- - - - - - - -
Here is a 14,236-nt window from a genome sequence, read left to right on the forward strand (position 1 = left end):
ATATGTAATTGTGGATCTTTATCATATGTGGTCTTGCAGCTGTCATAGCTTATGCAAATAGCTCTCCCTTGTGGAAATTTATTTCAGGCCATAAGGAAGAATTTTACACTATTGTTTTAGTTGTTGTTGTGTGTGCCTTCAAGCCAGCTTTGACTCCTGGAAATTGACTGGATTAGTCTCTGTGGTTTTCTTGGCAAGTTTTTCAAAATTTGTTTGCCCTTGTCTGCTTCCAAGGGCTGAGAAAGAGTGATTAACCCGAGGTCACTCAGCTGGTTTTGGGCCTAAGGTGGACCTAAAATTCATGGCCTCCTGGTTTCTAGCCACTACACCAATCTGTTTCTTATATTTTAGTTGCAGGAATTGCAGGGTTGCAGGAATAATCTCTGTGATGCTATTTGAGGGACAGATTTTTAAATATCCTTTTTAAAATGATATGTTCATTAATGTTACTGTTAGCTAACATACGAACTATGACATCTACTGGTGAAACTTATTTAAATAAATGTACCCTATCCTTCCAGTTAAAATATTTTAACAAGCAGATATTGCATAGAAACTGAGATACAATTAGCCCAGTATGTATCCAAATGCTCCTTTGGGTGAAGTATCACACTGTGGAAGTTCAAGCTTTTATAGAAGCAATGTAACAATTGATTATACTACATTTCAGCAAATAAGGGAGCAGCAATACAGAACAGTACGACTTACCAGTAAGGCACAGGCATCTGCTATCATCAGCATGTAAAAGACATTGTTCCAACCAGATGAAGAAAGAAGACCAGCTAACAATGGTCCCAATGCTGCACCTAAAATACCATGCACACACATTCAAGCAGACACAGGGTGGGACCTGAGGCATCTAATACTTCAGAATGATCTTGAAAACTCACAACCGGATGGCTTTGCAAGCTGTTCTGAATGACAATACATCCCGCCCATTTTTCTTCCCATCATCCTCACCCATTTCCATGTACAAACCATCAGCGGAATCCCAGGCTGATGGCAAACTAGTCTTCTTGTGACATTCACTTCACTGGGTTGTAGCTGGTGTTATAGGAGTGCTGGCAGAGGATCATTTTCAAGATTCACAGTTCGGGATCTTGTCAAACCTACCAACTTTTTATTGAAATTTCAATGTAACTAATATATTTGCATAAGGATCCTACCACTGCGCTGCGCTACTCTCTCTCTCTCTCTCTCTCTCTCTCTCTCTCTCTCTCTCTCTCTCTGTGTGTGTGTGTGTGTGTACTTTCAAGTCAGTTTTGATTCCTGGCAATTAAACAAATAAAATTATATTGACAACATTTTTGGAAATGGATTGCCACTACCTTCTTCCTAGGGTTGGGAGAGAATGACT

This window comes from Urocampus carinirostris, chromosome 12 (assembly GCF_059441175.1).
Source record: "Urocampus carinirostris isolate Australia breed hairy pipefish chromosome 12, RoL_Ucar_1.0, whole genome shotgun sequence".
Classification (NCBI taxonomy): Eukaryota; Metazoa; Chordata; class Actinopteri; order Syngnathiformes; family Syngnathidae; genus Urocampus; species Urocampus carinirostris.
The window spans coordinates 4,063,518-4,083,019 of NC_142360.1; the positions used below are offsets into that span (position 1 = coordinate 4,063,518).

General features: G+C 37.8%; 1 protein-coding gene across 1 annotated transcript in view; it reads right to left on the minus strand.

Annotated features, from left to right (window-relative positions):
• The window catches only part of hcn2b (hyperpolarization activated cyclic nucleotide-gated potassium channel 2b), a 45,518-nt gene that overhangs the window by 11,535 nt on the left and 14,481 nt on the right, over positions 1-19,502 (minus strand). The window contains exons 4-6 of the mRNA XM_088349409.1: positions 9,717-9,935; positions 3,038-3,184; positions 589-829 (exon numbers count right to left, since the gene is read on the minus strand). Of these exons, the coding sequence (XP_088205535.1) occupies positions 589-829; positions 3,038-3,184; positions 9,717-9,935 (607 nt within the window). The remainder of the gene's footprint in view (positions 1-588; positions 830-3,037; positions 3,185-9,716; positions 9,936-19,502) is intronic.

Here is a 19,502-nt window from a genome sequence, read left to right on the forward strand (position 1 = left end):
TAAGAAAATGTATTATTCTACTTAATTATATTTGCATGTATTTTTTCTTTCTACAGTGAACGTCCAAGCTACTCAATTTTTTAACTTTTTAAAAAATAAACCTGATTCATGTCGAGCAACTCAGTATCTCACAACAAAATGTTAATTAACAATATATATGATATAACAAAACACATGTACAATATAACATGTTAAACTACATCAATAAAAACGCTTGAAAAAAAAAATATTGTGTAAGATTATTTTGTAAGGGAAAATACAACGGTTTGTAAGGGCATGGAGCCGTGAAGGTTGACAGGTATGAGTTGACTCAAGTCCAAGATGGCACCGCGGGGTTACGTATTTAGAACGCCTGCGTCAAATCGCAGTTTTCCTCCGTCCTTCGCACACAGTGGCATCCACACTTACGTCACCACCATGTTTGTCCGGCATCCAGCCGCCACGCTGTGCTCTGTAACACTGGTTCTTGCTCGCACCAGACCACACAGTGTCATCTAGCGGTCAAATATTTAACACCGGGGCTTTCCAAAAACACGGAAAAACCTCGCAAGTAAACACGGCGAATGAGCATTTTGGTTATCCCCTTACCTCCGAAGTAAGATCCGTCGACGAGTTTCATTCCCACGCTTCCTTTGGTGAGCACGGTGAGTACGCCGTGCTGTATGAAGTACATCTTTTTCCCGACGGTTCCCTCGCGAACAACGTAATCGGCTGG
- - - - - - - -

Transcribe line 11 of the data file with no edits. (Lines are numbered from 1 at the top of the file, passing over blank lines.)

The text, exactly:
TAAGAAAATGTATTATTCTACTTAATTATATTTGCATGTATTTTTTCTTTCTACAGTGAACGTCCAAGCTACTCAATTTTTTAACTTTTTAAAAAATAAACCTGATTCATGTCGAGCAACTCAGTATCTCACAACAAAATGTTAATTAACAATATATATGATATAACAAAACACATGTACAATATAACATGTTAAACTACATCAATAAAAACGCTTGAAAAAAAAAATATTGTGTAAGATTATTTTGTAAGGGAAAATACAACGGTTTGTAAGGGCATGGAGCCGTGAAGGTTGACAGGTATGAGTTGACTCAAGTCCAAGATGGCACCGCGGGGTTACGTATTTAGAACGCCTGCGTCAAATCGCAGTTTTCCTCCGTCCTTCGCACACAGTGGCATCCACACTTACGTCACCACCATGTTTGTCCGGCATCCAGCCGCCACGCTGTGCTCTGTAACACTGGTTCTTGCTCGCACCAGACCACACAGTGTCATCTAGCGGTCAAATATTTAACACCGGGGCTTTCCAAAAACACGGAAAAACCTCGCAAGTAAACACGGCGAATGAGCATTTTGGTTATCCCCTTACCTCCGAAGTAAGATCCGTCGACGAGTTTCATTCCCACGCTTCCTTTGGTGAGCACGGTGAGTACGCCGTGCTGTATGAAGTACATCTTTTTCCCGACGGTTCCCTCGCGAACAACGTAATCGGCTGG